Police and Criminal Justice Reform
For nine years I proudly served as a communications consultant within the U.S. Department of Homeland Security, with a large part of my job working alongside local and state law enforcement officers from across the country such as Stockton, Calif.; New York City; and Birmingham, Ala.
But long before that, I spent time on the other side of law enforcement. 23 years ago as a teenager, I committed serious enough crimes to have warrants out for my arrest and served four months in a Florida county jail.
While incarcerated I was treated nicely, assigned a responsive public defender, and was quickly offered a plea deal to remove the felony I was facing without even having to ask for it. As a white kid from middle-class suburbs, I thought that was normal.
However, I also saw many fellow inmates incarcerated for far less severe crimes than I, be assigned public defenders who rarely met with them, frequently had their paperwork lost, and were harshly charged with maximum sentences.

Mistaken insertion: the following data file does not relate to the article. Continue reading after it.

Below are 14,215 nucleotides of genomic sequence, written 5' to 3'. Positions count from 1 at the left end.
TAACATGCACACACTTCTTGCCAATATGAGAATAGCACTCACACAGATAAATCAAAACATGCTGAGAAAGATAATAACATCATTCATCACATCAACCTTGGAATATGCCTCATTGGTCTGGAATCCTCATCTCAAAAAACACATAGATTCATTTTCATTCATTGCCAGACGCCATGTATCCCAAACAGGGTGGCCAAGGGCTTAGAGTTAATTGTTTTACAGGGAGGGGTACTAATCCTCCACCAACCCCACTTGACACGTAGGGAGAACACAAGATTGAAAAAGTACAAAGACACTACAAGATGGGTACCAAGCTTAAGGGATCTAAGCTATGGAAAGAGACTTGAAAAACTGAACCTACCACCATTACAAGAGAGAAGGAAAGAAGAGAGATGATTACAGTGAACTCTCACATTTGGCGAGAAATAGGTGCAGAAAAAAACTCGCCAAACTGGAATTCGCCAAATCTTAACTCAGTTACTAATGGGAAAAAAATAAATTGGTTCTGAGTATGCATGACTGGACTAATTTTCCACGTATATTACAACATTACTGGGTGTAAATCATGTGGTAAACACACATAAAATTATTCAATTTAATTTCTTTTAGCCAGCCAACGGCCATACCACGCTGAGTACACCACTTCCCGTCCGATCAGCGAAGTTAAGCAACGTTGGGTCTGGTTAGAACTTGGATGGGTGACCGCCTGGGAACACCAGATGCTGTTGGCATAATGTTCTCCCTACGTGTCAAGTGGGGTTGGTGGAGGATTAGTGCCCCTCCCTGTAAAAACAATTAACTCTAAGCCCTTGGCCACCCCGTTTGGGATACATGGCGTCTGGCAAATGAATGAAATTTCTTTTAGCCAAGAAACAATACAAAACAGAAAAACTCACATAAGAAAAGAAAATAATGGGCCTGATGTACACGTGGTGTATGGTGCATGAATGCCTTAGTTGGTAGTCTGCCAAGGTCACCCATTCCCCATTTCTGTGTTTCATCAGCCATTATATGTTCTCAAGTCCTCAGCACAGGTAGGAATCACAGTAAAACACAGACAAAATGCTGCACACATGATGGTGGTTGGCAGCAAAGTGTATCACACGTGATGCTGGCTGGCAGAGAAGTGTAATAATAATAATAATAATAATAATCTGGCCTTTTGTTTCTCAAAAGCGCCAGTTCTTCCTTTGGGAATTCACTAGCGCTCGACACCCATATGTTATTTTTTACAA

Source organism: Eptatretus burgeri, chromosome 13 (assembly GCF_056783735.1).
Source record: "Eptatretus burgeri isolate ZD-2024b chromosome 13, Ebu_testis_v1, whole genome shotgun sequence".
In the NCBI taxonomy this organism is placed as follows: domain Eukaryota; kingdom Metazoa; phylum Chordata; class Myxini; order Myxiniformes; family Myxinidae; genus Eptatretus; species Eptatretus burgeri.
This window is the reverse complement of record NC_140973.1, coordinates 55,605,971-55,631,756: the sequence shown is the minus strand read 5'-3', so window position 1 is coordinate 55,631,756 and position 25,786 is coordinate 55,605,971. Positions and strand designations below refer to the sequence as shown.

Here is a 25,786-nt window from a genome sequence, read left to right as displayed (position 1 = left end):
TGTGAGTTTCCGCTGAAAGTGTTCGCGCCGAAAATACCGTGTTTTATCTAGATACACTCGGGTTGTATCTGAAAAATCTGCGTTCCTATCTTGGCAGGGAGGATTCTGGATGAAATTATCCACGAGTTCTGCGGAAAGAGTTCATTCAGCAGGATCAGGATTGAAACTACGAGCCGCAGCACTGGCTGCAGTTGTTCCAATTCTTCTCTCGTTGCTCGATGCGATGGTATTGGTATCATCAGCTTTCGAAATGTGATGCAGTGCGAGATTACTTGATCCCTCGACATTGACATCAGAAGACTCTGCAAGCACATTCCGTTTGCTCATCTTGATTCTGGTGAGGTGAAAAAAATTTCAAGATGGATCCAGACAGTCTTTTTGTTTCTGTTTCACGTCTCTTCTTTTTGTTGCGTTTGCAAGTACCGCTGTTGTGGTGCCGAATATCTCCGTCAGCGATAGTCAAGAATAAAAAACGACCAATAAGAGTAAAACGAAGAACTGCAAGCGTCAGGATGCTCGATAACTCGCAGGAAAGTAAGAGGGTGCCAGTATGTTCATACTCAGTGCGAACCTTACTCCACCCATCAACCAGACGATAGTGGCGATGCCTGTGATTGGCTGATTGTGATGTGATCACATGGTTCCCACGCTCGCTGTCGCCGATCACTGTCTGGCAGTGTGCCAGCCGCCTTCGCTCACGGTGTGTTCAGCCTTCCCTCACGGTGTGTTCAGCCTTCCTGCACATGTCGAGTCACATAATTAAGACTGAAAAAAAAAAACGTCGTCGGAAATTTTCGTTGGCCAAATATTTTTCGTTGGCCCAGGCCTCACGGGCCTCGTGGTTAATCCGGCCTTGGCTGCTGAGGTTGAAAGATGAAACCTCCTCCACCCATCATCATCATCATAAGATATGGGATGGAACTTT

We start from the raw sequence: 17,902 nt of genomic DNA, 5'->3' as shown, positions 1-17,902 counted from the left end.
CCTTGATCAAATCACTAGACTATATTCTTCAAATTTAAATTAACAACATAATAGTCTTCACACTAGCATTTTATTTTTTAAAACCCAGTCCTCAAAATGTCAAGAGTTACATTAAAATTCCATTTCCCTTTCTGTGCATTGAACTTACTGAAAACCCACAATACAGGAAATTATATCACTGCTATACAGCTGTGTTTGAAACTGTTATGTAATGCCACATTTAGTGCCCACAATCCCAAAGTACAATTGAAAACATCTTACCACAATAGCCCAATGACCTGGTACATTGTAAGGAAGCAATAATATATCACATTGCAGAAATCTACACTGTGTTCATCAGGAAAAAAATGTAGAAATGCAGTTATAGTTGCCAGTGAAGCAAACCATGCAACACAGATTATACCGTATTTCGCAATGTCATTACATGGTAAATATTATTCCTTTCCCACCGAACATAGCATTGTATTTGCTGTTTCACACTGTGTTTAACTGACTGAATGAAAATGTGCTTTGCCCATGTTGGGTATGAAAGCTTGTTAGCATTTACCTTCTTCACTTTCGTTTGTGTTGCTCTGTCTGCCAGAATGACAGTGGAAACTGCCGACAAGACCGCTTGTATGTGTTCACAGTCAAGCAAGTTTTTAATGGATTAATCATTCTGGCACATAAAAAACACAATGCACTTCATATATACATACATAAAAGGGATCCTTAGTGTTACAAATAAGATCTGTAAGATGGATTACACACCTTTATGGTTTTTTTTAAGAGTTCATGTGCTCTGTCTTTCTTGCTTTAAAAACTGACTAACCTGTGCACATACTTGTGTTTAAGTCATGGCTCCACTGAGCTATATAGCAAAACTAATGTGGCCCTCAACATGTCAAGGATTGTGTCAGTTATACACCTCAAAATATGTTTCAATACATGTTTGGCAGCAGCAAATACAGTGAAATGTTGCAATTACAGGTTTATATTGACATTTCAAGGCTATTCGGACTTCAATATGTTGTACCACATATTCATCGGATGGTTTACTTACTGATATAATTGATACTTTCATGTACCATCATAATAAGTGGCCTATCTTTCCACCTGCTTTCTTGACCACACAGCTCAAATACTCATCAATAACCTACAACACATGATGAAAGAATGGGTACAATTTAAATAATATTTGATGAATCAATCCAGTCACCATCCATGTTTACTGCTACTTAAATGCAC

The overwhelming majority of these inmates were Black or other people of color.
That was the start of my awakening to the need for major criminal justice reform and being libertarian. I became an advocate for reversing minimum sentencing laws, abolishing cash bail, ending Qualified Immunity, providing better mental health crisis support, and undoing our clearly racist drug laws.
Reforming our police department and criminal legal system is about removing police from non-violent incidents so they can prioritize and focus on the issues that really matter: assaults, robberies, reckless driving, and other acts of violence. We can build community law enforcement for the modern era. If we’re good enough at it, we can even step up to be role models for the rest of the nation on how police can protect the public’s safety and its civil liberties.